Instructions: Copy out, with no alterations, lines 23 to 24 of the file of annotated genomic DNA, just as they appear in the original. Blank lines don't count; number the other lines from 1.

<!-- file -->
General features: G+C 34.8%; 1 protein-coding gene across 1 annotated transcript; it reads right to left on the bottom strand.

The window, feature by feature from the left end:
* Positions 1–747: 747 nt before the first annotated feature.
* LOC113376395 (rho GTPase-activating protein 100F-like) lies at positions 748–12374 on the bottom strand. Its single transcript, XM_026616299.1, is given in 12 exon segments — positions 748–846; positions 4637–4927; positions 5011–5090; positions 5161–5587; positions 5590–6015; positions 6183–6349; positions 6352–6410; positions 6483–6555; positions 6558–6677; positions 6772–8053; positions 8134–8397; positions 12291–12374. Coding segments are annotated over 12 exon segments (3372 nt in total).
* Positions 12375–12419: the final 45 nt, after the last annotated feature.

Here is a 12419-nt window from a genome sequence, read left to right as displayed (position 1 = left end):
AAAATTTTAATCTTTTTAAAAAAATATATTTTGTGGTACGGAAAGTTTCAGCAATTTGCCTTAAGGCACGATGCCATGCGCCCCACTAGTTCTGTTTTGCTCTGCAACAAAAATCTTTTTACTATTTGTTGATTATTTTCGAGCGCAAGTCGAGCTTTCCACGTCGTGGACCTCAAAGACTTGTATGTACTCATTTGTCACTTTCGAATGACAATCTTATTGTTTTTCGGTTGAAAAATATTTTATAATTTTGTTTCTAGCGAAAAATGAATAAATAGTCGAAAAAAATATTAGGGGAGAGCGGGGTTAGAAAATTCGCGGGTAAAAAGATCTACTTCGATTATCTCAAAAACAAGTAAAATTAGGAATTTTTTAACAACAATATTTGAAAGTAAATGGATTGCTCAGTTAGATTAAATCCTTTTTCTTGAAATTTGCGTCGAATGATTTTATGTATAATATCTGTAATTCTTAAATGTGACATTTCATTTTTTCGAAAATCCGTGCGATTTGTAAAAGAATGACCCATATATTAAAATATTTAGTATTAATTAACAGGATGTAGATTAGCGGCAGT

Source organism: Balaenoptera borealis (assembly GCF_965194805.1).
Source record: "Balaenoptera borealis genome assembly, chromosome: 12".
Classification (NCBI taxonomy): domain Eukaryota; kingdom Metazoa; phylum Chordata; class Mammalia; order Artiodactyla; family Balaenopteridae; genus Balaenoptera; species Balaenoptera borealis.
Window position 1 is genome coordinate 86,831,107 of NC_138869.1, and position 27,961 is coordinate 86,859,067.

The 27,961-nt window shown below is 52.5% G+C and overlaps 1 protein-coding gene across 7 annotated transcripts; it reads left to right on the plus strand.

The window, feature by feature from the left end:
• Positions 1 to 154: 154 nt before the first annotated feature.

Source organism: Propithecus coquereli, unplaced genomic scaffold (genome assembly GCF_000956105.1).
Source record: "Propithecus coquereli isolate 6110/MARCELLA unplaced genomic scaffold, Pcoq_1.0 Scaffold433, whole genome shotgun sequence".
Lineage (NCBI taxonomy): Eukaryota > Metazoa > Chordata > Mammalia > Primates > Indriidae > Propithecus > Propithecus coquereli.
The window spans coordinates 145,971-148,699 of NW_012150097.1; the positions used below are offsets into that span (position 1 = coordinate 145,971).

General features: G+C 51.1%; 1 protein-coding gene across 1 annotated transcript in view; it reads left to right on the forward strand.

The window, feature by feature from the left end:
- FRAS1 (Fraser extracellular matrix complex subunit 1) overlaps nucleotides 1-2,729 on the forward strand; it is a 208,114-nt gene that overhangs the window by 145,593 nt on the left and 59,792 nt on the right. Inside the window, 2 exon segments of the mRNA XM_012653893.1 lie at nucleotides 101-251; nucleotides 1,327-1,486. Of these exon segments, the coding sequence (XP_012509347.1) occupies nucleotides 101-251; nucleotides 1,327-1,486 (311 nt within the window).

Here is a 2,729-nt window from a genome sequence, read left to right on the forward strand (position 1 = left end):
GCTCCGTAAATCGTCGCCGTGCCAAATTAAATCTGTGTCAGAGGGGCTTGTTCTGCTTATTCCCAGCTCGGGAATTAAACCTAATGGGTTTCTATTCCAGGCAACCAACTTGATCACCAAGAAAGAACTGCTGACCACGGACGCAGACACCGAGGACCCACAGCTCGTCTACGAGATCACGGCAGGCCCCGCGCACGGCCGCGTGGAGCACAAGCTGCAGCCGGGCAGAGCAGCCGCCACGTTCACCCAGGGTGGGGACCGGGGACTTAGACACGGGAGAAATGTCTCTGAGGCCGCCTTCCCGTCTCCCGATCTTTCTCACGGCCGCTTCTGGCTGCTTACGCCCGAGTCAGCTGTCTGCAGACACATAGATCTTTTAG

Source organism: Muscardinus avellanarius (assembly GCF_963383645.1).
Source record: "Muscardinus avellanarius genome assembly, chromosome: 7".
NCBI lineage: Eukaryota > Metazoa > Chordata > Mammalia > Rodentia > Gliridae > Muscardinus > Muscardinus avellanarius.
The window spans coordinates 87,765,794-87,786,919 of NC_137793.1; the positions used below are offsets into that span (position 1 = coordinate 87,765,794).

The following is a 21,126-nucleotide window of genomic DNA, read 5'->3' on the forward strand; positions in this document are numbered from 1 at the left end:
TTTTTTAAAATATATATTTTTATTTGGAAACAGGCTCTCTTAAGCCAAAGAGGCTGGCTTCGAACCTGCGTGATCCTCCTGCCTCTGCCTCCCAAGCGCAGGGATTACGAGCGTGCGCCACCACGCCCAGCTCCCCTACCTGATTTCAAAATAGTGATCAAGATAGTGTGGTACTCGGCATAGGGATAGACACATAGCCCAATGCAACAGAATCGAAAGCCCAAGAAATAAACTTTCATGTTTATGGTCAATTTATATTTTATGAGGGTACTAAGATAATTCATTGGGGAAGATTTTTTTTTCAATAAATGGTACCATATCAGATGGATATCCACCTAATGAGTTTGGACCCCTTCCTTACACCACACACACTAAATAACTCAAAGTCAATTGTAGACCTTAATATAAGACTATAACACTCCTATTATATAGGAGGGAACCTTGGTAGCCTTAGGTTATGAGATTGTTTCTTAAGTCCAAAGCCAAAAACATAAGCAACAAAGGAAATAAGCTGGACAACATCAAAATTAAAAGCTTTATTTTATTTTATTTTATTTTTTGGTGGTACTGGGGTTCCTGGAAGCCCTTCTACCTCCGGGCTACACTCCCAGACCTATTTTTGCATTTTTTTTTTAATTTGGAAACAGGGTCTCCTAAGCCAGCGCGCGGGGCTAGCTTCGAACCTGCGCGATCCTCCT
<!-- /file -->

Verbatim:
GCTCCGTAAATCGTCGCCGTGCCAAATTAAATCTGTGTCAGAGGGGCTTGTTCTGCTTATTCCCAGCTCGGGAATTAAACCTAATGGGTTTCTATTCCAGGCAACCAACTTGATCACCAAGAAAGAACTGCTGACCACGGACGCAGACACCGAGGACCCACAGCTCGTCTACGAGATCACGGCAGGCCCCGCGCACGGCCGCGTGGAGCACAAGCTGCAGCCGGGCAGAGCAGCCGCCACGTTCACCCAGGGTGGGGACCGGGGACTTAGACACGGGAGAAATGTCTCTGAGGCCGCCTTCCCGTCTCCCGATCTTTCTCACGGCCGCTTCTGGCTGCTTACGCCCGAGTCAGCTGTCTGCAGACACATAGATCTTTTAG

Source organism: Muscardinus avellanarius (assembly GCF_963383645.1).